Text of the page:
May I put to the Prime Minister one question about the proposals which he has made? Is not what he is putting forward the equivalent of an inquiry under the Tribunals of Inquiry (Evidence) Act 1921, with a judge in the chair, with other members who will be chosen only from the House of Lords and the House of Commons, with the right of counsel to appear on behalf of people who are appearing before it, with people who can be called upon from any of the companies involved, from the Civil Service, from either House of Parliament and from former Departments, and with the right also to ask other people to make inquiries for it? The only difference is that it is to be held without the public being present. It will then report without publishing the evidence on which it reaches its conclusions.

I suggest to the Prime Minister that this is the worst of all possible worlds. Is not the right hon. Gentleman aware that the Salmon report exposed the weaknesses of the 1921 tribunal, but at least it was held in public and people could judge for themselves on the results and on the evidence whether its conclusions were justified? In this case, they will not be able to do that.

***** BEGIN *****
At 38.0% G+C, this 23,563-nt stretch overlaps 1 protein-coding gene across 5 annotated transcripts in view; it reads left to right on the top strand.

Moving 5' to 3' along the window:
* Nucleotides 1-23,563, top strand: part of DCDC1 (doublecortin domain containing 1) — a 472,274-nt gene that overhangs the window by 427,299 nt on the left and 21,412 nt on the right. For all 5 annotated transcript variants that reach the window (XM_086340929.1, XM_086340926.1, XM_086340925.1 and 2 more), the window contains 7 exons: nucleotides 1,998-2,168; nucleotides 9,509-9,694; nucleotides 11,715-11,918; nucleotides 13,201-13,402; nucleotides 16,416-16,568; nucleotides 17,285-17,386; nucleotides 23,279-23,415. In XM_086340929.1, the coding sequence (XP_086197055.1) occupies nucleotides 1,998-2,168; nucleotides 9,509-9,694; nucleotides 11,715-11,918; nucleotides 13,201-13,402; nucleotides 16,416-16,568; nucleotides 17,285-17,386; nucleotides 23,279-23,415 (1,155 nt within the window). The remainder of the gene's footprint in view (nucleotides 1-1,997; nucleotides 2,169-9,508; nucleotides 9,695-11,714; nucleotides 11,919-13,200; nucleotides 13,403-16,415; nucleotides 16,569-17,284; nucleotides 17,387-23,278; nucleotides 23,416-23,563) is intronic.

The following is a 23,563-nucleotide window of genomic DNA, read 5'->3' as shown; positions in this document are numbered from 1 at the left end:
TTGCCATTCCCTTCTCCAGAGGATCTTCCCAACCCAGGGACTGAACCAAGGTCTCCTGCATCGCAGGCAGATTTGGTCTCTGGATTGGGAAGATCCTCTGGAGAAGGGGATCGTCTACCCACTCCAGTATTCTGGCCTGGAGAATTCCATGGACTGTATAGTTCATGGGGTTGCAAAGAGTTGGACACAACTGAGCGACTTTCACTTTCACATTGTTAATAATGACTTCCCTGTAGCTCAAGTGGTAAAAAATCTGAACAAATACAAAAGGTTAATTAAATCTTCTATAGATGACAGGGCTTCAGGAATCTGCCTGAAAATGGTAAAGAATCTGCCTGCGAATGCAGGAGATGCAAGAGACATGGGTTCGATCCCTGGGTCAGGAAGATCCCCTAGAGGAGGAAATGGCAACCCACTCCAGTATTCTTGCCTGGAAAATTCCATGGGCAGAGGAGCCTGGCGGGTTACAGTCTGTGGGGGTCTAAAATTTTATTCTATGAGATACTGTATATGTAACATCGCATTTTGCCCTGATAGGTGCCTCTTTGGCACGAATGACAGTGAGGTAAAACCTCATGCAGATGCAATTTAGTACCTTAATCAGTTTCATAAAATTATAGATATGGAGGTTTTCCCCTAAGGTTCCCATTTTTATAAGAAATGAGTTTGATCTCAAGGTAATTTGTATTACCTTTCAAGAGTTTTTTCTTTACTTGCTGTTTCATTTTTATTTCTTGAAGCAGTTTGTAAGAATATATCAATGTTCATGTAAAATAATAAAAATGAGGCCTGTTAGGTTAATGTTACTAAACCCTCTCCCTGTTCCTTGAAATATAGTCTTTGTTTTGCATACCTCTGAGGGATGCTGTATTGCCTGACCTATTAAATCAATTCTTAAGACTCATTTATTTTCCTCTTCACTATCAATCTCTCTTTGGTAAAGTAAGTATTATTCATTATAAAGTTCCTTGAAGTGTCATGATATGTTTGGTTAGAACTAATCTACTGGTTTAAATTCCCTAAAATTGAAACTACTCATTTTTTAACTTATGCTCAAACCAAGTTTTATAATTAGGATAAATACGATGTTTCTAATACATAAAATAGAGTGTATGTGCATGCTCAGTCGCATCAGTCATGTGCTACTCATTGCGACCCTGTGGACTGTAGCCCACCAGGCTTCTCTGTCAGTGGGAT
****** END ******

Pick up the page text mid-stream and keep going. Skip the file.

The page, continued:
Is not it the case that, although it is to be held in private, there will be nothing binding those who appear, whether they be counsel, witnesses or those involved, to secrecy once they leave the inquiry? Therefore, we shall have bits passed out of this Commission, at any time during the day after it has been sitting, informing the press what the people appearing before it believe went on. I ask the Prime Minister to consider whether in deciding to have an inquiry, which, in my view, is not necessary, he has not reached the worst of all possible forms of inquiry for dealing with this matter.

I understand the right hon. Gentleman's view, which he has expressed before, that it is not necessary to have an inquiry. I think that that is a matter to be debated when the resolution appears on the Order Paper. I can only say that, in my view, if we do not have an inquiry, those who wish to believe the worst of us will go on alleging that there is some kind of Watergate here that has to be covered up and that we and Parliament are attempting to protect all those with whom we work, and the rest of it. All the smears would do greater damage to democracy, because they will linger on in the minds of those who do not care much for this place or its reputation, and we shall never be able to dispose of them.